Performing the tricks does take a little bit of getting used to. You use the right analogue stick to move your rider in a certain direction, to perform moves like the "Superman" or the "Coffin." It sounds simple enough but given the physics based nature of the gameplay, it is hard judging how many tricks you can do before you have to worry about making sure you land properly. The FMX levels are fun, but I prefer the core Trials levels.
There are also several unique Skill games throughout the game. The Skill Game Circus from Trials Evolution is gone so instead, at the end of each tier of the career, there is one Skill game to try out. All of these are completely different and have you trying to accomplish a certain task. For example, one asks you to see how far you can get in the level without being able to lean your rider. Another one asks you to see how far you can you get, but you have to keep going fast or doing tricks otherwise your bike will explode. These Skill Games offer a good change of pace, but I thought the events featured in the previous game were goofier and more entertaining.
Trials Fusion also features one multiplayer mode, Supercross, which you can play locally with up to four players. In this mode, all four players just have to navigate the level as fast as they can, trying not to crash. If a player either crashes or fails to keep up, they will lose a point and the player with the most points is the winner. This mode was featured in Trials Evolution too but they haven't done much to change it since then. There aren't that many tracks available for this mode either, so it gets old pretty fast. Also, online play has been completely gutted for Fusion, along with the Trials multiplayer mode, which was a multiplayer twist on the standard Trials levels. So while multiplayer was a great addition in Evolution, here, it's pretty much the same with key features stripped out. No thanks.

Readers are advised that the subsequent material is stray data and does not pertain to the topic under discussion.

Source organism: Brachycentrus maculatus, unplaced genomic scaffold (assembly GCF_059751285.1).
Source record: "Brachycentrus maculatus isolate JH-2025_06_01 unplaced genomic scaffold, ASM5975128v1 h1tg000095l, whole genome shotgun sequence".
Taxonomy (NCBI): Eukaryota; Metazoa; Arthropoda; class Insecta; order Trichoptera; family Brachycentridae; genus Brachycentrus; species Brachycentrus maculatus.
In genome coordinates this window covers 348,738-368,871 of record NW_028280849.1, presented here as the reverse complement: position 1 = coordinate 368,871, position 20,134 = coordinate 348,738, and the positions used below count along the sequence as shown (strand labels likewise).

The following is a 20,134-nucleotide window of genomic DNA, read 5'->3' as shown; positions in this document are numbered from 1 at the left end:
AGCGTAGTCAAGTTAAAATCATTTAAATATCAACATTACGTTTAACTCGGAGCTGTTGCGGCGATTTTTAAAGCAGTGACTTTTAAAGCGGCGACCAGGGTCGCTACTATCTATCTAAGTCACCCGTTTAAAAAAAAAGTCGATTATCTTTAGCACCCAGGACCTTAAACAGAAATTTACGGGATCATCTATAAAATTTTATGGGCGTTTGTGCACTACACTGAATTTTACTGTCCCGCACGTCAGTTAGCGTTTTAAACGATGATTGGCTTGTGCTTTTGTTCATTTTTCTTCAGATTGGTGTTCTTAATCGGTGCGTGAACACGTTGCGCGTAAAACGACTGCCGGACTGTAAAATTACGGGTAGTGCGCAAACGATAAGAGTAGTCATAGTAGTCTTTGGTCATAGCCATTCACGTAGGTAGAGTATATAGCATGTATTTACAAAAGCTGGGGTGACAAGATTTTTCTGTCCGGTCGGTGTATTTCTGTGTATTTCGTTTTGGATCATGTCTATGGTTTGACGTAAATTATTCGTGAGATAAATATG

Despite the lack of multiplayer options, Trials Fusion packs in enough replay value to keep you coming back for a while. All of the single-player events are highly replayable, even if you have already scored a gold or platinum medal. Trials has always done a brilliant job of tracking how well your friends have done in comparison to you and it is always great fun being able to beat your friends' best times. Also brand new to Fusion are level specific challenges. Each track now has three unique challenges. These can be things like, before finishing the level, you have to land 5 flips or finish the level without letting go of the accelerator. All of these challenges are tough and there isn't much reason to finish them but at least they are there! There is also a Track Editor where you can either make new levels or download new levels from other creators.
Graphically, Trials Fusion looks great throughout. I have been playing the Xbox One version, which as you would expect, is visually a step up from what Trials Evolution looked like on the Xbox 360, a superb looking game in its own right. Fusion ups the ante by providing some gorgeous lighting effects and the environments are extremely well detailed. It is amazing how much stuff is crammed into the background of all these levels and while you are probably not going to notice a lot of it, it is still looks awesome. My only complaint with the graphics is that there is some nasty looking texture pop-in that occurs when you restart levels sometimes, but it isn't the end of the world.
Sound-wise, Trials Fusion fares well there too with great squealy bike noises throughout and the comical yelps that your rider gives out when he hits a jump is always a bit of fun. The music has changed greatly from the previous games, going from raucous rock music to smooth synth/electronic music, to compliment the new futuristic styling. It all works very well. The only aspect of the sound that I am not a huge fan of is the voice acting. Yes, for the first time in the series, there is some dialogue that occurs during events from a robot lady and a robot man but they are both annoying and add absolutely nothing to the game.
Overall, Trials Fusion is still a great game. It has some issues and generally it is too similar to Trials Evolution for me. If you have never played a Trials game before, I would definitely recommend Evolution over Fusion as I think the difficulty is more balanced and there are more multiplayer options there. Evolution is also $5 cheaper, so keep that in mind. But Fusion is still a fun game with excellent gameplay, but it isn't the next big step for the franchise the way Evolution was.
Oh and there's a quad bike in it, but it really isn't a big deal. It's the same as a bike, but it is slower and a bit pointless.
FOUR OUT OF FIVE
(A great game that largely succeeds, but stumbles in some notable ways.)